You’re Hearing Things … You May Not Hear Elsewhere
Right in the middle of a crazy afternoon in the office, the phone rang (again), and I was tempted to let it go to voicemail. But, I answered, and was glad I did.
“Hi, Jim, this is Harvey . . . Harvey Holiday.”
Was I hearing things? No, it was indeed Harvey (“feelin’ good, like a rockin’ jock should”) Holiday on the line from WOGL, 98.1 FM, Philadelphia.
Harvey is one of those legendary radio personalities who have enlivened the greater Delaware Valley airwaves for more than three decades. He holds down the Monday-Friday 9 a.m.-3 p.m. shift on WOGL, playing the station’s regular format of ’60s and ’70s hits. But from 9 p.m. to midnight Sundays, he’s really in his element with the “Streetcorner Sunday” show, spotlighting the doo-wop and rhythm and blues artists and vocal groups that he and I grew up with but are rarely, if ever, heard on commercial radio anymore.
The unexpected call likely was spurred by a number of e-mails I sent Harvey while listening to his Sunday evening show on my home computer (www.wogl.com). I’d recently sent him a CD copy of my “Friday Night Jukebox” ’50s music program that I host each week on WEMC, 91.7 FM radio. Harvey thanked me for the copy, and we had a brief, amiable conversation on what we both feel is some of the best but endangered music ever produced in the 1950s-early ’60s era.
This wasn’t my first unanticipated communiqué along this line. Last summer, an e-mail arrived from Deed Eddy. At first reading, I wasn’t completely sure who this was. A reply confirmed that she’s the spouse of Duane Eddy, my instrumental hero, who played the melody on the bass string of his Gretsch electric guitar to give us that distinctive “twangy” sound on numerous hits in the late ’50s into the early ’60s.
Deed thanked me for the “kind words” in a column about Duane’s music and noted that 2008 would mark the 50th anniversary of Duane’s signature song, “Rebel Rouser.” I’ve used the tune as the opening theme on the “Friday Night Jukebox” show from its beginning in February 2000.
The “Jukebox” is now a “worldwide ministry,” as WEMC radio is now on-line at www.wemcradio.org. The show can be heard practically anywhere there’s computer access. A playlist of the songs being spun on any given show – about 21 tunes can usually be squeezed in; songs of the 1950s averaged two minutes in length – can be accessed at the same web site.
The colorful Wurlitzer jukebox isn’t the only local source for singular sounds not likely to be heard elsewhere.
The “Warped Records Show,” a two-hour wacky tour-de-force on WSVA, 550 on the AM dial, features artists and songs that were part of the “normal” air fare on radio stations years ago – artists like Spike Jones and the City Slickers, Stan Freberg, Allan Sherman and Dickie Goodman, as well as the “golden tonsil” renderings of William Shatner, Leonard Nimoy and Telly Savalas, among others – but today defy program formats and listener demographics.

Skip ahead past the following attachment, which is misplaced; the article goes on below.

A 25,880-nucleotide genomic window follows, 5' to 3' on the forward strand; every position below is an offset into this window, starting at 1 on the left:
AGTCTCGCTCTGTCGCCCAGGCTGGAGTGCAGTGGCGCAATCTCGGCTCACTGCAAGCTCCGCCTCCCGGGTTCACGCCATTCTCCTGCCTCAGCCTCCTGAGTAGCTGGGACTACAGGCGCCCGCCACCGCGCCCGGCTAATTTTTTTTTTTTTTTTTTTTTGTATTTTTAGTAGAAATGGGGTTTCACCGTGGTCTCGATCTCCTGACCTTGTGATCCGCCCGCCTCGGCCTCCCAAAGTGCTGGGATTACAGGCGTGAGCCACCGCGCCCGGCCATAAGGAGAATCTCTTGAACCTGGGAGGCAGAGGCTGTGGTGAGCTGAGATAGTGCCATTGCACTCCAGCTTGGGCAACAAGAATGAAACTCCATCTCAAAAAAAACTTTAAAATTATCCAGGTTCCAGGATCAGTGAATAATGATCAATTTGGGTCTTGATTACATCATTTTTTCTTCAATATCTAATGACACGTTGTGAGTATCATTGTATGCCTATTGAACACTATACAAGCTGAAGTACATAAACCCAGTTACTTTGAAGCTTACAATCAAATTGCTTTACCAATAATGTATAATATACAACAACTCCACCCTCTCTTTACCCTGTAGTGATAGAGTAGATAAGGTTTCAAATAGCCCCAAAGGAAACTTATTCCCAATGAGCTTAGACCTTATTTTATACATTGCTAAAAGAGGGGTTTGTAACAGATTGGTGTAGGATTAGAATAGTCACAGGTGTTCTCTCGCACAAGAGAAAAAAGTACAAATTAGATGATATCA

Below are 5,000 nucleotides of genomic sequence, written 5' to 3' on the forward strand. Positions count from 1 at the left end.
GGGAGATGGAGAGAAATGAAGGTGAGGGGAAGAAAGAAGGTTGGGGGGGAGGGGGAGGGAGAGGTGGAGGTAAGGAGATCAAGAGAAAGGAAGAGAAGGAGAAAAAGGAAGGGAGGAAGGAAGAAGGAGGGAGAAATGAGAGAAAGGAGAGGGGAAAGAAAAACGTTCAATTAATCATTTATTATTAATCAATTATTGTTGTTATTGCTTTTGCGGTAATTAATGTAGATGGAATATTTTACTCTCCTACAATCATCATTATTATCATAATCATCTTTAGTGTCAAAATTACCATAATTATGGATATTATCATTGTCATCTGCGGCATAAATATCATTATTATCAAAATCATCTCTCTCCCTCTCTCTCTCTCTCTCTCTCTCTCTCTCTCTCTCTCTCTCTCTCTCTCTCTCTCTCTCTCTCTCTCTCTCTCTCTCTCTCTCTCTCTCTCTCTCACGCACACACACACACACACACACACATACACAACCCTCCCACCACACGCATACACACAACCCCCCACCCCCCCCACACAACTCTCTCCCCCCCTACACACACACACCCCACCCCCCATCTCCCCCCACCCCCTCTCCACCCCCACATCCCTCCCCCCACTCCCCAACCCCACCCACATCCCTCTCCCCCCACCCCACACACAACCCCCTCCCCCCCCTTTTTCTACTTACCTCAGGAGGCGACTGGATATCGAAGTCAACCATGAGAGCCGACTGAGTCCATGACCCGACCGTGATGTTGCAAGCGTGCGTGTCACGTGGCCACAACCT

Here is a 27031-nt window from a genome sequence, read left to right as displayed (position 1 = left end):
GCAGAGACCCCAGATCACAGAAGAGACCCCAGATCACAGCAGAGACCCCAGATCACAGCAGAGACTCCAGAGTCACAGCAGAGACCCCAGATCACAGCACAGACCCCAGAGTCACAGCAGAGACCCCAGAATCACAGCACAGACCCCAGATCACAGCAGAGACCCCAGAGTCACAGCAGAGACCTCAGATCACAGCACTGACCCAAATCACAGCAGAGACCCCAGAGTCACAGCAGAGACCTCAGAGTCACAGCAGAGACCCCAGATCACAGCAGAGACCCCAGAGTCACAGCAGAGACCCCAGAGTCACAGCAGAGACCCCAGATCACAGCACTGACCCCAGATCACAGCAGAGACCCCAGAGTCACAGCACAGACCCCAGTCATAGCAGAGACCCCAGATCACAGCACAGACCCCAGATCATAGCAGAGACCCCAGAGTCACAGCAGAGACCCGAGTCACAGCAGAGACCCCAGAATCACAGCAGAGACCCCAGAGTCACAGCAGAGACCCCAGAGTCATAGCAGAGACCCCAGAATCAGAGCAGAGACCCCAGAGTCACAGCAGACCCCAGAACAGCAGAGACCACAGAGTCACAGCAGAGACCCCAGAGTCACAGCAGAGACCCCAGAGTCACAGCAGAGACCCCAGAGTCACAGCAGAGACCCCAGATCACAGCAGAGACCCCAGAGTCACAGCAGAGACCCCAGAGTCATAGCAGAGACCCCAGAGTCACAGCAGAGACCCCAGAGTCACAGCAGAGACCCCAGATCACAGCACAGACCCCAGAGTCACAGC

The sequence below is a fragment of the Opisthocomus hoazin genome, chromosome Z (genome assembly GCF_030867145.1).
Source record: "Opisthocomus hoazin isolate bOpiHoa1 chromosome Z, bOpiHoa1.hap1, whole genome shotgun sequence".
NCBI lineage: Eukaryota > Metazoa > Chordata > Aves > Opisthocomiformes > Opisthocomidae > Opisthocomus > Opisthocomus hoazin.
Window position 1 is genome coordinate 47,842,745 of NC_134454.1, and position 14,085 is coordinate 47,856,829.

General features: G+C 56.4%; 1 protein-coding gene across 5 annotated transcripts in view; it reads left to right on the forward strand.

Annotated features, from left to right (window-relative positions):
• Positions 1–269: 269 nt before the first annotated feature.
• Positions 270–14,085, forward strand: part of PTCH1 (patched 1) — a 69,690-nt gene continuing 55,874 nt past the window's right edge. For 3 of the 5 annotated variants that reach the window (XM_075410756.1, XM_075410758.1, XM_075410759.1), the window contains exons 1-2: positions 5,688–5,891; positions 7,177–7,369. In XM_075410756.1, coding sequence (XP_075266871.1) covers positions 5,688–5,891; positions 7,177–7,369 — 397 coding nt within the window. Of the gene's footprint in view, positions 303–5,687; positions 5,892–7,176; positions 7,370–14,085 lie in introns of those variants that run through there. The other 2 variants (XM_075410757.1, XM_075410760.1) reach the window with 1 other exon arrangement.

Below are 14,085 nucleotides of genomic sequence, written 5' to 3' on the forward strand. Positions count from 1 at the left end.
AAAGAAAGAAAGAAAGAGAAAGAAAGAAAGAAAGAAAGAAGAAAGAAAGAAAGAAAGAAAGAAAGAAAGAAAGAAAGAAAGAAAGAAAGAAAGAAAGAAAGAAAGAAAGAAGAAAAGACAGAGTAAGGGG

I don’t think the station knows what to make of the enthusiastic listener response to this monthly manic quasi-melodic ménage a trois that started in December 1999 with a one-time (I thought) unwrapping of warped Christmas songs from my music library. Things took off from there and soon became a monthly addition to host Jim Britt’s “Midday” show. I know of no other commercial station in the country with anything comparable in its program lineup (probably for good reason).
This month’s offering, coming up 10 a.m.-noon Thursday, July 17, is our annual salute to warped summertime (summer better than others) – and there’s lots of ’em out there, i.e., “Hello Muddah, Hello Faddah (A Letter from Camp),” Allan Sherman; “The Battle of Kookamonga,” Homer & Jethro; “Mr. Jaws,” Dickie Goodman; “Surfin’ USSR,” Ray Stevens . . . get the idea?
And, like the “Jukebox,” listener requests are welcomed, either by calling WSVA or by e-mailing me. And I hear from folks out there in radioland – including persons whom I’d least expect to tune in regularly.
Whether it’s the weekly ’50s music show or the monthly paean to looney tunes and merrie melodies of yore, I often ask myself why I do it, and the answer seems to comes back, “Because you want to and because it helps keep you connected with your past. It keeps the kid in you alive and kicking. Besides, if you don’t do it, who will?”
And I listen to that quiet but persuasive voice and reply, “Oh, baby, that’s-a what I like!”